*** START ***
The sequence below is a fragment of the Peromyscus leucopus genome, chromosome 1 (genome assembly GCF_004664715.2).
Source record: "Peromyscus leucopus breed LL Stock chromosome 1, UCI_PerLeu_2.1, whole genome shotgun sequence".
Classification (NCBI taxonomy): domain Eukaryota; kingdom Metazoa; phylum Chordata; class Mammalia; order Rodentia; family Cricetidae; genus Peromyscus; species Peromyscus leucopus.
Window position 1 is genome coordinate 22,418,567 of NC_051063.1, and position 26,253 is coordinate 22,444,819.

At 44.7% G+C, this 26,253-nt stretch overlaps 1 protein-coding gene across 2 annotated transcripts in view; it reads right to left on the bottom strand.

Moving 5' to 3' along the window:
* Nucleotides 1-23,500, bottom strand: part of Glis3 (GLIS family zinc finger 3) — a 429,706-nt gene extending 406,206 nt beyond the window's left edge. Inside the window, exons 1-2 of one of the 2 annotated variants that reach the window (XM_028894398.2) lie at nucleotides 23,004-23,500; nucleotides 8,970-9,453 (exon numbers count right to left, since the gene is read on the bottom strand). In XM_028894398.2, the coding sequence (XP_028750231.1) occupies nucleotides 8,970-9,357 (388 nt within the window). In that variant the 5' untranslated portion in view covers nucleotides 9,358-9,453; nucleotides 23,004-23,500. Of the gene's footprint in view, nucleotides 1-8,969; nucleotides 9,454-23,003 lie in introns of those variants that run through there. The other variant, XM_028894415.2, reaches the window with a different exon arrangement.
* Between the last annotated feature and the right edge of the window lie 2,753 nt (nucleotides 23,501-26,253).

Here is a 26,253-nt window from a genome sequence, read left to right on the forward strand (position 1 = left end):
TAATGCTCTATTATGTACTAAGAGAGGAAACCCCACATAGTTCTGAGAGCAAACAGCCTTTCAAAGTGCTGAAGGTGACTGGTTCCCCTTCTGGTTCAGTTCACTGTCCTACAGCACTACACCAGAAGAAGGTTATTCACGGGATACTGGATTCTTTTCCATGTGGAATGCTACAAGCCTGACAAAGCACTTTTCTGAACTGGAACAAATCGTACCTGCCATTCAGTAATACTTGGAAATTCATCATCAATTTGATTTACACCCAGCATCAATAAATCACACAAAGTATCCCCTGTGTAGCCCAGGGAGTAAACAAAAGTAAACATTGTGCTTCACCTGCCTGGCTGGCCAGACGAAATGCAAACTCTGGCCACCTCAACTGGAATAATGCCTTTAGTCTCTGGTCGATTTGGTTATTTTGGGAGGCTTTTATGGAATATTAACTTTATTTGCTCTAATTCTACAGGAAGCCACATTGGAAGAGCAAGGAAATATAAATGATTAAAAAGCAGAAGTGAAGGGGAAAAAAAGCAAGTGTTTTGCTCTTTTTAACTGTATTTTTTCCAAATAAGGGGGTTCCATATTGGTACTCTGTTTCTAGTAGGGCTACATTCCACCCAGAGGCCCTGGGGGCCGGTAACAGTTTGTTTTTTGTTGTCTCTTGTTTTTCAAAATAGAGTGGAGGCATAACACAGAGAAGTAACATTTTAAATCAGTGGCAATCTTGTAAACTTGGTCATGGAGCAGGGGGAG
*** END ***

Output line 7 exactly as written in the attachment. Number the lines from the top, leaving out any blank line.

* Nucleotides 1-23,500, bottom strand: part of Glis3 (GLIS family zinc finger 3) — a 429,706-nt gene extending 406,206 nt beyond the window's left edge. Inside the window, exons 1-2 of one of the 2 annotated variants that reach the window (XM_028894398.2) lie at nucleotides 23,004-23,500; nucleotides 8,970-9,453 (exon numbers count right to left, since the gene is read on the bottom strand). In XM_028894398.2, the coding sequence (XP_028750231.1) occupies nucleotides 8,970-9,357 (388 nt within the window). In that variant the 5' untranslated portion in view covers nucleotides 9,358-9,453; nucleotides 23,004-23,500. Of the gene's footprint in view, nucleotides 1-8,969; nucleotides 9,454-23,003 lie in introns of those variants that run through there. The other variant, XM_028894415.2, reaches the window with a different exon arrangement.